In the mid-50s, Maya Angelou accepted a role as a chorus member in an international touring production of the opera, Porgy and Bess:
I wanted to travel, to try to speak other languages, to see the cities I had read about all my life, but most important, I wanted to be with a large, friendly group of Black people who sang so gloriously and lived with such passion.
On a stopover in Paris, she met James Baldwin, who she remembered as “small and hot (with) the movements of a dancer.”
The two shared a love of poetry and the arts, a deep curiosity about life, and a passionate commitment to Black rights and culture. They forged a connection that would last the rest of their lives.
In 1968, when Angelou despaired over the assassination of Martin Luther King Jr., Baldwin did what he could to lift her spirits, including escorting her to a dinner party where she captivated the other guests with her anecdotal storytelling, paving a path to her celebrated first memoir, I Know Why the Caged Bird Sings.
The book wouldn’t have been written, however, without some discreet behind-the-scenes meddling by Baldwin.
Angelou considered herself a poet and a playwright, and resisted repeated attempts by fellow dinner party guest, Random House editor Robert Loomis, to secure her autobiography.
As Angelou later discovered, Baldwin counseled Loomis that a different strategy would produce the desired result. His dear friend might not conceive of herself as a memoirist, but would almost assuredly respond to reverse psychology, for instance, a statement that no autobiography could compete as literature.
As Angelou recalled:
I said, ‘Well, hmmm, maybe I’ll try it.’ The truth is that (Loomis) had talked to James Baldwin, my brother friend, and Jimmy told him that ‘if you want Maya Angelou to do something, tell her she can’t do it.’
“This testimony from a Black sister marks the beginning of a new era in the minds and hearts and lives of all Black men and women,” Baldwin enthused upon its publication.
They became siblings of affinity. Witness their easy rapport on the 1975 episode of Assignment America, above.
Every episode centered on someone who had made an important contribution to the ideas and issues of America, and Angelou, who alternated hosting duties with psycho-historian Doris Kearns Goodwin, columnist George Will, and oral historian Studs Terkel, landed an extremely worthy subject in Baldwin.
Their friendship made good on the promise of her hopes for that European tour of Porgy and Bess.
Their candid discussion covers a lot of overlapping ground: love, death, race, aging, sexual identity, success, writing, and the closeness of Baldwin’s family — whom Angelou adored.
Those of us in the generations who came after, who became acquainted with Angelou, the commanding, supremely dignified elder stateswoman, commanding more authority and respect than any official Poet Laureate, may be surprised to see her MO as interviewer, giggling and teasing, functioning as the chorus in a room where code switching is most definitely not a thing:
Baldwin: I think…the only way to live is knowing you’re going to die. If you’re afraid to die, you’ll never be able to live.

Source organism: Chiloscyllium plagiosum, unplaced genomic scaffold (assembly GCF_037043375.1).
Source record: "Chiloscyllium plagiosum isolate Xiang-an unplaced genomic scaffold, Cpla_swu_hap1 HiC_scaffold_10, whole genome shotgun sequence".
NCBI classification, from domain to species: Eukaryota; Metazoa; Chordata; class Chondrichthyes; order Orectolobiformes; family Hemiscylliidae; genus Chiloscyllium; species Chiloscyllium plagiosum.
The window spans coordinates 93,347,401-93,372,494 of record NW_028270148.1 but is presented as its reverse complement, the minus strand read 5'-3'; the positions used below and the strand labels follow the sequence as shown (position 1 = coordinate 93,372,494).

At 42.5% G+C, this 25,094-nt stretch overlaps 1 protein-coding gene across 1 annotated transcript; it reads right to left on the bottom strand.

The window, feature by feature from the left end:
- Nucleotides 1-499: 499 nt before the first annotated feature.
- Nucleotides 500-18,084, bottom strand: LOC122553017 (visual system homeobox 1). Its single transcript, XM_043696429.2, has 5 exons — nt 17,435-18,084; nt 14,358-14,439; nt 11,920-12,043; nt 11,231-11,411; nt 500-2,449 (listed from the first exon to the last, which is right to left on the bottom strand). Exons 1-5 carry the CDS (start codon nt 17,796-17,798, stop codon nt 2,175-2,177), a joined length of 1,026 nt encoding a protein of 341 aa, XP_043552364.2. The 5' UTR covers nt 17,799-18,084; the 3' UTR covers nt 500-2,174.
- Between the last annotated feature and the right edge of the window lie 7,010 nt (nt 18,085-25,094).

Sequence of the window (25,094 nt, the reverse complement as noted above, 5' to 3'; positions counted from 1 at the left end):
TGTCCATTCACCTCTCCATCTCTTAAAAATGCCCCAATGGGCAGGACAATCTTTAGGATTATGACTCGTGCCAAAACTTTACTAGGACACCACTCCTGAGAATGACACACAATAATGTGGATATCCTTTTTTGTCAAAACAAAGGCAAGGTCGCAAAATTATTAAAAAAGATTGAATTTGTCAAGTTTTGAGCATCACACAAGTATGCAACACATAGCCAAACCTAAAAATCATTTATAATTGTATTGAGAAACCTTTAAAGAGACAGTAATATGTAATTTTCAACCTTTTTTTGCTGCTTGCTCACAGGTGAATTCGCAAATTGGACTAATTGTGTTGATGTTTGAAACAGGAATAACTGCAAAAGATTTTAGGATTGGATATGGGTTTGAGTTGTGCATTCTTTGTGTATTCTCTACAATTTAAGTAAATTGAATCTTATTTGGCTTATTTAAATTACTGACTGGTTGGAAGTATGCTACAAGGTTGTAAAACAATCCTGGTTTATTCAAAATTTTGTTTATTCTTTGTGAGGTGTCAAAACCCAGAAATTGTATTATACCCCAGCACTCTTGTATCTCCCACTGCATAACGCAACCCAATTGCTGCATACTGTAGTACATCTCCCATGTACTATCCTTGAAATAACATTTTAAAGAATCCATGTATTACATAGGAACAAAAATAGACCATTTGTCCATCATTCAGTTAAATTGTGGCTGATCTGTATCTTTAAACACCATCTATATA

Angelou: Hey, hey!
Baldwin: You know.
Angelou: Hey, hey.
Baldwin: And nobody knows anything about that.
Angelou: Yes, yes, yes.
She poses great questions, and listens without interrupting to her friend’s thoughtfully composed answers, for instance, his description of his family’s response to his decision to base himself in France, far from their Harlem home:
Sweetheart, you have to understand, um, you have to understand what happens to my mother’s telephone when I’m in town. People will call up and say what they will do to me. It doesn’t make me shut up. You, you also gotta remember that I’ve been writing, after all, between assassinations. If you were my mother or my brother, you would think, who’s next?
There’s a lot of food for thought in that reply. The familiar connection between interviewer and subject, both towering figures of American literature, brings a truly rare dimension, as when Angelou shares how Baldwin’s older brothers would reserve a part of the proceeds from selling coal in the winter and ice in the summer to send to Baldwin:
In France! I mean to think of a Black American family in Harlem, who had no pretensions to great literature… and to have the oldest boy leave home and go to Paris, France, and then for them to save up enough pennies and nickels and dimes to send a check of $150 to him, in Paris, France!
Baldwin: That’s what people, that’s what people don’t really know about us.
Angelou: One of the things I think, I mean I believe that we are America. It is true.
Baldwin: You believe it?
Baldwin: I know it.
Maya Angelou Reads “Still I Rise” and “On the Pulse of the Morning”
Watch a Never-Aired TV Profile of James Baldwin (1979)
James Baldwin Talks About Racism in America & Civil Rights Activism on The Dick Cavett Show (1969)
Ayun Halliday is an author, illustrator, theater maker and Chief Primatologist of the East Village Inky zine. Follow her @AyunHalliday.
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